Our four-attorney team handles a large number of pier cases - it is the most active area of our legal practice. Our article titled “How to Build a Pier in Virginia? Waterfront Property Rights Explained” shares a lot of our legal knowledge on this area of the law.
Some of our clients object to a neighbor’s plan to build a pier. We recommend paying special attention to the “Adjacent Property Owner” form, ensuring you send it accurately and on time to the Virginia Marine Resources Commission. We have represented clients before the Virginia Marine Resources Commission and the U.S. Army Corps of Engineers on a variety of pier cases.
In one of those cases, we showed that the proposed pier interfered with the client’s riparian right of navigation. We were able to force the owner of a partially constructed pier to tear it down.
We have also helped people who are having trouble building a pier due to an objection from a neighbor. Our work with a hydrographic surveyor forced the neighbor to withdraw the objection so that our client could build a pier, which he and his family are using and enjoying now.
Your waterfront property is expensive. The riparian property rights that you acquired when you bought a waterfront property are a major part of your property value. Building a pier in your riparian area is one way to protect and maximize those riparian property rights. Putting a stop to an improper pier that interferes with your riparian property rights is another way to protect the value of your property. Our Waterfront Property Law attorneys know how to do both.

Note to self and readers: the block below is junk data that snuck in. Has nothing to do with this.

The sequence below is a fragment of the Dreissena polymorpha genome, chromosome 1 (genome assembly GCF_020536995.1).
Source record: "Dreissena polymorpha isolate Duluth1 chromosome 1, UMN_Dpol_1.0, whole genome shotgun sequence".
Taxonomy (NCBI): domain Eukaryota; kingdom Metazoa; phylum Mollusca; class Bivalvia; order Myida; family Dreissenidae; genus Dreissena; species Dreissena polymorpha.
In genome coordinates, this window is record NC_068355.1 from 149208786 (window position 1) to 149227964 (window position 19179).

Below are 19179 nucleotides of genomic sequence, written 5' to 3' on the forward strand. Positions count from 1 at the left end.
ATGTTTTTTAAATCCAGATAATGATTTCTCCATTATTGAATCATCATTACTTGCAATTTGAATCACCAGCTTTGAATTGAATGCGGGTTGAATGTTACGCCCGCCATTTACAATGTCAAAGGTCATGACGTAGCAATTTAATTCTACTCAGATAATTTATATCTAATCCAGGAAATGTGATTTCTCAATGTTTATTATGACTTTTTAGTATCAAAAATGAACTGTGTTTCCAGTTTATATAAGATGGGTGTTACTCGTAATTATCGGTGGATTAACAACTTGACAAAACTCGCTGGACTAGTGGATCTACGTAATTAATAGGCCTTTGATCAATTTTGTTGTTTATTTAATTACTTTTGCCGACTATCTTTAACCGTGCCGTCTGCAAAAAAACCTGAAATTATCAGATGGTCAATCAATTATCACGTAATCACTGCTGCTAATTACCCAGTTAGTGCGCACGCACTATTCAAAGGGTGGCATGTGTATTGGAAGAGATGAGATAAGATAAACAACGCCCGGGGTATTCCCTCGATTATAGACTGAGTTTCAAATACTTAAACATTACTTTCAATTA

What should I do if I am being prosecuted by the wetlands board?
Our team of Waterfront Property Law attorneys has represented a number of clients facing prosecution by a Local Wetlands Board or the Virginia Marine Resources Commission. (The VMRC has jurisdiction when the locality chooses not to establish a Local Wetlands Board).
Sometimes our clients were prosecuted under the Virginia Coastal Primary Sand Dunes and Beaches Act, but more often we defend clients on an enforcement action brought under the Virginia Tidal Wetlands Law.
The most important thing to do in this situation is to obtain legal counsel. This is best illustrated by one of our cases in which two people were prosecuted for the same violation. The person who was prosecuted first decided to represent himself and ended up being forced to pay $27,500 in out of pocket expenses (civil penalty and cost to purchase wetlands credits from a mitigation bank).
The second person retained one of our attorneys to defend him. Working closely with the enforcement staff at the Virginia Marine Resources Commission, we found many mitigating factors which favored our client. After several weeks of dialogue between our attorneys and the VMRC, the case against our client was dropped.